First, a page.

The 2020 Goodlife – Planning & Early Sowing Prep Part 1 – By C. Harris & P. Harris

March, April and May

After two years dabbling growing and developing our growing area, as well as dealing with one very dry summer, and one very wet summer we were now in a position to start in good time with good forethought.

This should hopefully lead to reasonable amount of success, in our terms this meant aiming for 2/3months providing our fruit and veg as a supplement for home cooked meals.

Getting started in 2020

Starting the 2020 process initially involved categorising the seeds into groups for ease of referencing, we had: brassicas, alliums, tomatoes, peppers etc, 4 paper folders were used, and plastic wallets contained each group of seeds.

On the front of each folder each variety was listed including when to sow/plant out, by organising and categorising the seeds in a quick reference way this has enabled the sowing of large volume (large to us) of seeds in a smooth and timely manner with the aim of establishing an early 1st crop.

Getting Sowing

Our sowing started on the 14th March indoors what we thought was nice and early and way more prepared that the last couple of years. This year’s sowing phase started with 4 black plastic trays with 40 small plugs each into which the following plants were sown: peas, celery, celeriac, broad beans, runner beans, parsnips, turnips, oregano, parsley, basil, dill, thyme, rocket, radishes, mustard greens and onion seeds.

Some maybe thinking why parsnips and turnips in trays “we wanted to compare over direct sow”. These were placed on the windowsills in our conservatory as we still hadn’t got the polytunnel that we wanted for the allotment; the warm spring proved beneficial.

Over the next two weeks three varieties of potatoes were planted, as well planting some in bins so we could try the stacking method.  We also seeded a wildflower patch and sowed direct carrots, parsnips and turnips in the beds that had been prepared in the allotment.

Vegetable and Potato Beds

It felt really good to get going after a long-wet winter, at first the process was quite straight forward; bring the trays outside every few days, water and then return to the conservatory windowsill. With lockdown well and truly underway we had plenty of time to get stuck in preparing beds and tending the seeds.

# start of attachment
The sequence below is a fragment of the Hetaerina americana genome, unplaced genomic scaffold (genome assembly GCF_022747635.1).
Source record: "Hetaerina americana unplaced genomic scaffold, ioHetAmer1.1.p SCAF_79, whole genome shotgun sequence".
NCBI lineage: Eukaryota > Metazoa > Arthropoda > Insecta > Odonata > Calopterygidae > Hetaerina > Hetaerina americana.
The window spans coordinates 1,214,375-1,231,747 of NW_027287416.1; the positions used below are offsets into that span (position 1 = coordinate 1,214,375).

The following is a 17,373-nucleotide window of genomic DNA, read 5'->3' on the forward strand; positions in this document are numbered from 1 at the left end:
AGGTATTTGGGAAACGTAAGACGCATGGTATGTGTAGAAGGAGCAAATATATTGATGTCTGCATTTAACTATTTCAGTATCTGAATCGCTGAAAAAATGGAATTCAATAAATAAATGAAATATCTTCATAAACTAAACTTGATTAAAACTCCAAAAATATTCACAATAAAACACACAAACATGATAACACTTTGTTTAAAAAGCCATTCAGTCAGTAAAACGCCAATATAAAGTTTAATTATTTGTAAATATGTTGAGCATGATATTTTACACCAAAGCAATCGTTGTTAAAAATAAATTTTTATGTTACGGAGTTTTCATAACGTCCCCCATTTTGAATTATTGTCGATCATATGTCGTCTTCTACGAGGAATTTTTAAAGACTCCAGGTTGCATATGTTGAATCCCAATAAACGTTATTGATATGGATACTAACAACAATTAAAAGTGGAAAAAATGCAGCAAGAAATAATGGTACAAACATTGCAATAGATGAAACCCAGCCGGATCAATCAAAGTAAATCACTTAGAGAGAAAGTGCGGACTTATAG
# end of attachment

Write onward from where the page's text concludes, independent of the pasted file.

At the end of March as second wave of seed were sown into the same black trays this group included: tomatoes, leaks, spring onions, peppers, courgettes, aubergines, cucumbers, nasturtium and a few herbs.

At this stage we started to realise we were hitting a few problems and going to run into some larger ones soon, firstly the multi-plugged trays didn’t sit on lower tray which collected water and encouraged roots to travel down. The watering process was always top down and drained away before being brought back inside, secondly some plugs were way over sown as the seeds germinated and grew this was going to cause problems in separating the seedlings.

The end of this phase of sowing finished with cabbage, cauliflower and broccoli sown direct, at the same time these seeds were also sown in plugs as a comparison to direct sowing.

In less than 2 weeks the plugs and direct sowing had germinated, this was where we realised that the brassicas particularly could have been brought on earlier and nurtured to gives us a good early crop, we will try next year using cloches.

At this point we realised we were going to need the polytunnel, as we were running out of room in the conservatory with the sheer volume of seeds we wished to plant. This was ordered at the end of April and was quickly erected next to the potato bed in a space we had prepared.

The peas were the first to germinate as well as being planted out on the 8th April, as well as some corn probably too early if it wasn’t for the amazing spring we’ve had, we kept our fingers crossed that there would be no late frosts.

Unfortunately, there was a super cold night mid-May around minus 4, the peas were ok as they’d had 4 weeks growth and were obviously quite hardy by this point, unfortunately we’d just planted out 40 organic bicolour yellow sweetcorn and the frost finished off about half, we should have known better as you always run the risk of frost till the end of May.

Luckily the red bicolour sweet corn was slower to germinate and planted out at the end of May with no issues.

Over these months of seeding and planting we have been learning so much as we go along, trying different techniques and styles. There have been some failures and successes but hopefully over the coming months we will see the fruits of our labour now that the planting has finished.

For more sustainability ideas from MetMUnch go to www.metmunch.com/ and follow us on InstagramTwitter and Facebook.

Leave a Reply

Your email address will not be published. Required fields are marked *